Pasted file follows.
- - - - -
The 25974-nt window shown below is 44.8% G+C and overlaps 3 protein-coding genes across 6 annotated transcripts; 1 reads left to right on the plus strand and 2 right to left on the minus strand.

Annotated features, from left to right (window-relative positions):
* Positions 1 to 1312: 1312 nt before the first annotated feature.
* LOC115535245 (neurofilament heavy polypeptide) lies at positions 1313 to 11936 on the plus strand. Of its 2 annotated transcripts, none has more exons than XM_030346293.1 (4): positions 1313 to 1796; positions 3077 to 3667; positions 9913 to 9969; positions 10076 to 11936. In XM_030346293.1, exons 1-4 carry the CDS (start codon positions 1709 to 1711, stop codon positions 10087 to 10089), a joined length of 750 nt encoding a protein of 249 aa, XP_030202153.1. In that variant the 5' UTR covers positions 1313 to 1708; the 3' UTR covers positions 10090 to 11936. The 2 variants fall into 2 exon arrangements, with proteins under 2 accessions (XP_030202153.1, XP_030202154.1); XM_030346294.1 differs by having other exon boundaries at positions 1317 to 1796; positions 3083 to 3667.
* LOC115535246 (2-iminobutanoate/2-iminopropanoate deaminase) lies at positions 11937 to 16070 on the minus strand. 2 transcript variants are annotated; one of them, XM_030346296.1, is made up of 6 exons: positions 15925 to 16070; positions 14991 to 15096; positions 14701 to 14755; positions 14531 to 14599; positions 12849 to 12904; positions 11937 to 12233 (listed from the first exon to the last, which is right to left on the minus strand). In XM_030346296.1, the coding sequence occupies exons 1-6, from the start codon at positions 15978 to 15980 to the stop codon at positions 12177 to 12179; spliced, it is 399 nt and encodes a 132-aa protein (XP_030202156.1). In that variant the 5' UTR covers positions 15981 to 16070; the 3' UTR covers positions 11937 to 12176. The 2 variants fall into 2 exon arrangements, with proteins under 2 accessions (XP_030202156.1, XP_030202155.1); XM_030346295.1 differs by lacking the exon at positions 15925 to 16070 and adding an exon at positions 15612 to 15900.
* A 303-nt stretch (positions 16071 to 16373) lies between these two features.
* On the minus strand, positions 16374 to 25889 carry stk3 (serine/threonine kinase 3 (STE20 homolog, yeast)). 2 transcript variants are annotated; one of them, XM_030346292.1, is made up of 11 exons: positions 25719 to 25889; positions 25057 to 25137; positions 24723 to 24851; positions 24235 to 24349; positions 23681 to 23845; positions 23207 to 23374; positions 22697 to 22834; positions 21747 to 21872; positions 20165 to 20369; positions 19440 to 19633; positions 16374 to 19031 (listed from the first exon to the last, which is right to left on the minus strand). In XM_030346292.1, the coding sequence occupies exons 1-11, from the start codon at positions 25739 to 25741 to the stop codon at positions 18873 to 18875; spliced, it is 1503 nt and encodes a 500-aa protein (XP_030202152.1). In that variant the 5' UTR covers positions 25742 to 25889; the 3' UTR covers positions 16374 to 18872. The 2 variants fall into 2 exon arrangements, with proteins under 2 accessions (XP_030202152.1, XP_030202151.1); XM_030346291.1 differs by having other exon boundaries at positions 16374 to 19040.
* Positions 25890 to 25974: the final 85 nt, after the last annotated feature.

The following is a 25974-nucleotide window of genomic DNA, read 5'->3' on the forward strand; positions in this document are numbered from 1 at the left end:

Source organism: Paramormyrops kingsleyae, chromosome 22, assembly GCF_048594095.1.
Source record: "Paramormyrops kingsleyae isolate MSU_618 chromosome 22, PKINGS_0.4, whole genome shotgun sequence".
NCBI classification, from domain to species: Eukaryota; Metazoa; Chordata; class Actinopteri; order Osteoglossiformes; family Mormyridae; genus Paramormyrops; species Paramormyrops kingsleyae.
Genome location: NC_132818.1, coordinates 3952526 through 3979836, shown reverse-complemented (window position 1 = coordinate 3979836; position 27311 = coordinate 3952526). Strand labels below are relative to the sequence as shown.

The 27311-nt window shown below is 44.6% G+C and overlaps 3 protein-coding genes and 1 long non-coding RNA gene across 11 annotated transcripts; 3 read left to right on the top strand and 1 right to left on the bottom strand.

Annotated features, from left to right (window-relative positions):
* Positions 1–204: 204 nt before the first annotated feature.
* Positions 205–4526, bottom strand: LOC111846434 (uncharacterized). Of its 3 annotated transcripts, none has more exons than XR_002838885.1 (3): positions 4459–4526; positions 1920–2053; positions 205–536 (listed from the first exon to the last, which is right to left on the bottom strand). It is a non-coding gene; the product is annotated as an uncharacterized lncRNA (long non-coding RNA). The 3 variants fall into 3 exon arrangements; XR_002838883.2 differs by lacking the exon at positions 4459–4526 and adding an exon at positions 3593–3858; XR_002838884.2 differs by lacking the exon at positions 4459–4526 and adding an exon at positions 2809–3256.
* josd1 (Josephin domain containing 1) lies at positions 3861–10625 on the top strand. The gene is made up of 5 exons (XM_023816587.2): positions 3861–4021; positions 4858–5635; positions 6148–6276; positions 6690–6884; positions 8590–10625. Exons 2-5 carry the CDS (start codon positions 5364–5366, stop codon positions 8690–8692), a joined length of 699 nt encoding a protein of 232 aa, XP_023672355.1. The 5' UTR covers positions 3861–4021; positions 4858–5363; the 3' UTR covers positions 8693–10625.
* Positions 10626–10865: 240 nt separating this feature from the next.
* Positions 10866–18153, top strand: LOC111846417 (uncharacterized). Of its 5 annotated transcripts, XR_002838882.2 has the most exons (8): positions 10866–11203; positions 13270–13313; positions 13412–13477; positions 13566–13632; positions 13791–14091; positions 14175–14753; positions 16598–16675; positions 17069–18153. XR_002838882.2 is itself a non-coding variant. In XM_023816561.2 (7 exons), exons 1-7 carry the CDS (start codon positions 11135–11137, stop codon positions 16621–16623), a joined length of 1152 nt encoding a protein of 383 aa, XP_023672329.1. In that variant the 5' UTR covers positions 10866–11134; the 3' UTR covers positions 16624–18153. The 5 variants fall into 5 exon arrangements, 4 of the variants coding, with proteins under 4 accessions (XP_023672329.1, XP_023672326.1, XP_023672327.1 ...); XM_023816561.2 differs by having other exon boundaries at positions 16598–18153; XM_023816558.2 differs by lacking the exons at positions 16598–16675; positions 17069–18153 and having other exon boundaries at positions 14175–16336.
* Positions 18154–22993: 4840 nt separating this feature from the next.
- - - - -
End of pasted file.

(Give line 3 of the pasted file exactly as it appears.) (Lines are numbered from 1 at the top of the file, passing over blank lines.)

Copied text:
* Positions 1 to 1312: 1312 nt before the first annotated feature.